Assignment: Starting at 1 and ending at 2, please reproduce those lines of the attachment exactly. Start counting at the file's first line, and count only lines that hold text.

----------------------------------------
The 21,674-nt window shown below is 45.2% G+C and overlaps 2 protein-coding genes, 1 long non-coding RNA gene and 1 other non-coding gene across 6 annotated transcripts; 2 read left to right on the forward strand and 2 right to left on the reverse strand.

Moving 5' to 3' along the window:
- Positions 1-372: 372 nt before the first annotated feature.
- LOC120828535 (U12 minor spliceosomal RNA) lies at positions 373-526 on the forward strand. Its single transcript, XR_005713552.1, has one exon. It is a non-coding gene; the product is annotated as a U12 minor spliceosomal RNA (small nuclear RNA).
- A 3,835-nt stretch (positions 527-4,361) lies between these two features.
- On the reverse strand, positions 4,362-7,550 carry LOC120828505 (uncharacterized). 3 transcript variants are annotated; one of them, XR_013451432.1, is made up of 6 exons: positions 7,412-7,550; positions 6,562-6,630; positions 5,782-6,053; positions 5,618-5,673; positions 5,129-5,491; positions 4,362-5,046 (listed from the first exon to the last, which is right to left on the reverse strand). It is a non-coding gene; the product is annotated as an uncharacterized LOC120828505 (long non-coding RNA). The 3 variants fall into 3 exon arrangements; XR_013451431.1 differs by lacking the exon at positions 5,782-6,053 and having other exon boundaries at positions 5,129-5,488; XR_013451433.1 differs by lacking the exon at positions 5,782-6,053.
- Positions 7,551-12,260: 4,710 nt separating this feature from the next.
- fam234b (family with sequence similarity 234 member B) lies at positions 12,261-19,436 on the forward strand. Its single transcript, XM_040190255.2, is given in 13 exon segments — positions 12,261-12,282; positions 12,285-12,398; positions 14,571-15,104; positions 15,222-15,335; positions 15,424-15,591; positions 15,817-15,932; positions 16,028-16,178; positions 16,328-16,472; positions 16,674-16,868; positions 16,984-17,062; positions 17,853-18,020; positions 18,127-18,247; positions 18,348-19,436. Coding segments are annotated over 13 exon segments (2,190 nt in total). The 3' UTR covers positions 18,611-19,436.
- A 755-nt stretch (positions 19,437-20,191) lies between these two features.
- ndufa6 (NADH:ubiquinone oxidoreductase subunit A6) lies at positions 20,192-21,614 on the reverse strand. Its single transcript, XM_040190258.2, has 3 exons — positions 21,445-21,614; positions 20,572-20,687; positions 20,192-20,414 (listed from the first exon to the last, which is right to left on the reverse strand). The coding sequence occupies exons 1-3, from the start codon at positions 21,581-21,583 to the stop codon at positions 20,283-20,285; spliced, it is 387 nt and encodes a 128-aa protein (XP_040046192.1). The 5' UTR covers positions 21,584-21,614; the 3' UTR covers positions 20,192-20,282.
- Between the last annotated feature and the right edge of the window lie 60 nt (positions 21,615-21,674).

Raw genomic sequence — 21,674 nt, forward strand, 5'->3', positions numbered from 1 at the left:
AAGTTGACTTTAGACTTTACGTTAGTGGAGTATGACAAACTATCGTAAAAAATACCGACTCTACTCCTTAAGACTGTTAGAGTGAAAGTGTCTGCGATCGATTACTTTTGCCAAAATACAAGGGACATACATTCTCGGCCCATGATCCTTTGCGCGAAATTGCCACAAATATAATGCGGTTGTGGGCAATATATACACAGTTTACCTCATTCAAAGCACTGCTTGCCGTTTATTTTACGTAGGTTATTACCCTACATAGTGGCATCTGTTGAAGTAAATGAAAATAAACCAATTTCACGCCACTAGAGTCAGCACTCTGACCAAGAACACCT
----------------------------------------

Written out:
The 21,674-nt window shown below is 45.2% G+C and overlaps 2 protein-coding genes, 1 long non-coding RNA gene and 1 other non-coding gene across 6 annotated transcripts; 2 read left to right on the forward strand and 2 right to left on the reverse strand.

Moving 5' to 3' along the window: